N P, S M, P B. Isolation and characterization of anticoagulant compound from marine mollusc Donax faba (Gmelin, 1791) From Thazhanguda, southeast coast of India. Afr J Biotechnol. 2013; 12(40):5968–5974.

    Article  CAS  Google Scholar 

  27. 27.

    Beni S, Limtiaco JFK, Larive CK. Analysis and characterization of heparin impurities. Anal Bioanal Chem. 2011 Jan;399(2):527–39.

    CAS  PubMed  Article  PubMed Central  Google Scholar 

  28. 28.

    Council of Europe. European Pharmacopoeia Commission. European pharmacopoeia. 9th ed. Strasbourg; 2007. 2017. (Supplement 9.2 ; vol. 1

  29. 29.

    European pharmacopeia. Chondroitin sulfate sodium monograph. In European Pharmacopeia, 7th ed. Strasbourg: European Directorate for the Quality of Medicines; 2007 p. 1681–1683.

  30. 30.

    Didraga M, Barroso B, Bischoff R. Recent developments in proteoglycan purification and analysis. Curr Pharm Anal. 2006;2(4):323–37.

    CAS  Article  Google Scholar 

  31. 31.

    Ben Mansour M, Dhahri M, Bertholon I, Ollivier V, Bataille I, Ajzenberg N. And al. Characterization of a novel dermatan sulfate with high antithrombin activity from ray skin (Raja radula). Thromb Res. 2009;123(6):887–94.

    CAS  PubMed  Article  PubMed Central  Google Scholar 

  32. 32.

    Khan H, Ashraf M, Saeed Hashmi A, Ahmad M-D, Anjum A. Extraction and biochemical characterization of Sulphated Glycosaminoglycans from chicken keel cartilage. Pak Vet J. 2013;33:471.

    CAS  Google Scholar 

  33. 33.

    Brézillon S, Untereiner V, Lovergne L, Tadeo I, Noguera R, Maquart F-X. And al. Glycosaminoglycan profiling in different cell types using infrared spectroscopy and imaging. Anal Bioanal Chem. 2014;406(24):5795–803.

    PubMed  Article  CAS  PubMed Central  Google Scholar 

  34. 34.

    Jagadeeswara Reddy K, Karunakaran KT. Purification and characterization of hyaluronic acid produced by Streptococcus zooepidemicus strain 3523-7. J Biosci Biotech. 2013;2(3):173–9.

    Google Scholar 

  35. 35.

    Pomin VH. NMR chemical shifts in structural biology of glycosaminoglycans. Anal Chem. 2014 Jan 7;86(1):65–94.

    CAS  PubMed  Article  PubMed Central  Google Scholar 

  36. 36.

    Yoshida K, Miyauchi S, Kikuchi H, Tawada A, Tokuyasu K. Analysis of unsaturated disaccharides from glycosaminoglycuronan by high-performance liquid chromatography. Anal Biochem. 1989 Mar;177(2):327–32.

    CAS  PubMed  Article  PubMed Central  Google Scholar 

  37. 37.

    Kinoshita A, Sugahara K. Microanalysis of glycosaminoglycan-derived oligosaccharides labeled with a Fluorophore 2-Aminobenzamide by high-performance liquid chromatography : application to disaccharide composition analysis and exosequencing of oligosaccharides. Anal Biochem. 1999 May;269(2):367–78.

    CAS  PubMed  Article  PubMed Central  Google Scholar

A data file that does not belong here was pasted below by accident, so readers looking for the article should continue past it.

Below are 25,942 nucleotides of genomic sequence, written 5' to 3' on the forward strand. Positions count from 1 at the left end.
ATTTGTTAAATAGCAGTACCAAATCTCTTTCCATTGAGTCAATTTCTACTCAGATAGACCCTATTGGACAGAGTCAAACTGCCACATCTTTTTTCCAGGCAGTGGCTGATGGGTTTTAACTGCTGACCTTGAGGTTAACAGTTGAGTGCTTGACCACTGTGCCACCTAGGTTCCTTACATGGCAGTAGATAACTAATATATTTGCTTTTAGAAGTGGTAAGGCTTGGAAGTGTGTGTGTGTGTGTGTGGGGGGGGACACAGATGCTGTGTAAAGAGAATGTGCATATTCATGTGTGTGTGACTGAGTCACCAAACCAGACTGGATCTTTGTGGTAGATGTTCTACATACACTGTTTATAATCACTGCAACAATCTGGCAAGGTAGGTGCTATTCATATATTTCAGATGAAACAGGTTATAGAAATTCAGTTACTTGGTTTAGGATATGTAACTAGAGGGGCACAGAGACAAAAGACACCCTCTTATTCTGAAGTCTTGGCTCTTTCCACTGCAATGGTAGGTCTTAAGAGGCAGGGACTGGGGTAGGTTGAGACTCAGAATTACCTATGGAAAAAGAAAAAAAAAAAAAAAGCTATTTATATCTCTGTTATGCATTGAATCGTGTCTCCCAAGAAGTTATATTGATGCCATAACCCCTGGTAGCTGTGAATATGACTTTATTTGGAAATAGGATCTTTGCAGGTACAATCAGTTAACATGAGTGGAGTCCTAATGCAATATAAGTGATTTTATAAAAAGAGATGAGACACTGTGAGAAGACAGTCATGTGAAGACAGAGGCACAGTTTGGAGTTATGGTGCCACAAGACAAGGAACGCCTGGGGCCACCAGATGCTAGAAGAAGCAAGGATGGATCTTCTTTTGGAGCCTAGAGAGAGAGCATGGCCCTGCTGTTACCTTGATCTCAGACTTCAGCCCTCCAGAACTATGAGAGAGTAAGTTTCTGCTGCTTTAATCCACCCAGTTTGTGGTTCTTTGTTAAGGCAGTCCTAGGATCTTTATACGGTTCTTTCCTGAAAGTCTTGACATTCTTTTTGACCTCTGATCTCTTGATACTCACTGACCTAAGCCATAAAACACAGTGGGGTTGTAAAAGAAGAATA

38. 38.

    Kubaski F, Osago H, Mason RW, Yamaguchi S, Kobayashi H, Tsuchiya M, and al. Glycosaminoglycans detection methods : Applications of mass spectrometry. Mol Genet Metab. 2017;120(1–2):67–77.

    CAS  PubMed  Article  Google Scholar 

  39. 39.

    Dhahri M, Mansour MB, Bertholon I, Ollivier V, Boughattas NA, Hassine M, et al. Anticoagulant activity of a dermatan sulfate from the skin of the shark Scyliorhinus canicula. Blood Coagul Fibrinolysis. 2010;21(6):547–57.

    CAS  PubMed  Article  PubMed Central  Google Scholar 

  40. 40.

    Lignot B, Lahogue V, Bourseau P. Enzymatic extraction of chondroitin sulfate from skate cartilage and concentration-desalting by ultrafiltration. J Biotechnol. 2003 Aug 15;103(3):281–4.

    CAS  PubMed  Article  PubMed Central  Google Scholar 

  41. 41.

    Volpi N, Maccari F. Detection of submicrogram quantities of glycosaminoglycans on agarose gels by sequential staining with toluidine blue and stains-all. ELECTROPHORESIS. 2002;23(24):4060–6.

    CAS  PubMed  Article  PubMed Central  Google Scholar 

  42. 42.

    Dietrich CP, Dietrich SMC. Electrophoretic behaviour of acidic mucopolysaccharides in diamine buffers. Anal Biochem. 1976 Feb;70(2):645–7.

    CAS  PubMed  Article  PubMed Central  Google Scholar 

  43. 43.

    Volpi N, Maccari F. Microdetermination of chondroitin sulfate in normal human plasma by fluorophore-assisted carbohydrate electrophoresis (FACE). Clin Chim Acta. 2005;356(1–2):125–33.

    CAS  PubMed  Article  PubMed Central  Google Scholar 

  44. 44.

    Frazier SB, Roodhouse KA, Hourcade DE, Zhang L. The quantification of Glycosaminoglycans : a comparison of HPLC, Carbazole, and Alcian blue methods. Open Glycosci. 2008;1(1):31–9.

    CAS  PubMed  PubMed Central  Article  Google Scholar 

  45. 45.

    Dische Z. A new specific color reaction of hexuronic acids. J Biol Chem. 1947 Jan;167(1):189–98.

    CAS  PubMed  PubMed Central  Google Scholar 

  46. 46.

    Bitter T, Muir HM. A modified uronic acid carbazole reaction. Anal Biochem. 1962;4(4):330–4.

    CAS  PubMed  Article  PubMed Central  Google Scholar 

  47. 47.

    Kosakai M, Yosizawa Z. A partial modification of the carbazole method of bitter and muir for quantitation of hexuronic acids. Anal Biochem. 1979;93:295–8.